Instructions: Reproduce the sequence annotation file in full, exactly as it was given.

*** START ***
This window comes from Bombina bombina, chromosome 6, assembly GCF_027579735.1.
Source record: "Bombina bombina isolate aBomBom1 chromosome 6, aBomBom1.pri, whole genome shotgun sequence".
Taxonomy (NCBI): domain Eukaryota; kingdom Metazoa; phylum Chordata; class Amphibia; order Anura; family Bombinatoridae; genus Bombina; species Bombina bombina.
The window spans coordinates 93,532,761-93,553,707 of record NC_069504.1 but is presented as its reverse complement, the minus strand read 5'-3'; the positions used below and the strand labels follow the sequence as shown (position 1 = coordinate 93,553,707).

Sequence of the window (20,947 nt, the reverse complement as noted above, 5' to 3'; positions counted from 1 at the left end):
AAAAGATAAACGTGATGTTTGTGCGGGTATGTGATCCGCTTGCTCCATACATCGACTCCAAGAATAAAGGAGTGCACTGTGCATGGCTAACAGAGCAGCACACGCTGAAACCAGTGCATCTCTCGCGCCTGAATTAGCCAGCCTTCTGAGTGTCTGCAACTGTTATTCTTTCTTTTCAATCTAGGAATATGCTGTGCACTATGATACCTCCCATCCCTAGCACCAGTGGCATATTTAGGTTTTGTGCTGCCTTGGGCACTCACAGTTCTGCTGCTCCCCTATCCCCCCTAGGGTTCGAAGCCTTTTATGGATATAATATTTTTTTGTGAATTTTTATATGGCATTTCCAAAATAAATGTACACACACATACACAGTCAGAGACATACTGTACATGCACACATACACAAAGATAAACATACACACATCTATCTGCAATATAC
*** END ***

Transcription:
This window comes from Bombina bombina, chromosome 6, assembly GCF_027579735.1.
Source record: "Bombina bombina isolate aBomBom1 chromosome 6, aBomBom1.pri, whole genome shotgun sequence".
Taxonomy (NCBI): domain Eukaryota; kingdom Metazoa; phylum Chordata; class Amphibia; order Anura; family Bombinatoridae; genus Bombina; species Bombina bombina.
The window spans coordinates 93,532,761-93,553,707 of record NC_069504.1 but is presented as its reverse complement, the minus strand read 5'-3'; the positions used below and the strand labels follow the sequence as shown (position 1 = coordinate 93,553,707).

Sequence of the window (20,947 nt, the reverse complement as noted above, 5' to 3'; positions counted from 1 at the left end):
AAAAGATAAACGTGATGTTTGTGCGGGTATGTGATCCGCTTGCTCCATACATCGACTCCAAGAATAAAGGAGTGCACTGTGCATGGCTAACAGAGCAGCACACGCTGAAACCAGTGCATCTCTCGCGCCTGAATTAGCCAGCCTTCTGAGTGTCTGCAACTGTTATTCTTTCTTTTCAATCTAGGAATATGCTGTGCACTATGATACCTCCCATCCCTAGCACCAGTGGCATATTTAGGTTTTGTGCTGCCTTGGGCACTCACAGTTCTGCTGCTCCCCTATCCCCCCTAGGGTTCGAAGCCTTTTATGGATATAATATTTTTTTGTGAATTTTTATATGGCATTTCCAAAATAAATGTACACACACATACACAGTCAGAGACATACTGTACATGCACACATACACAAAGATAAACATACACACATCTATCTGCAATATAC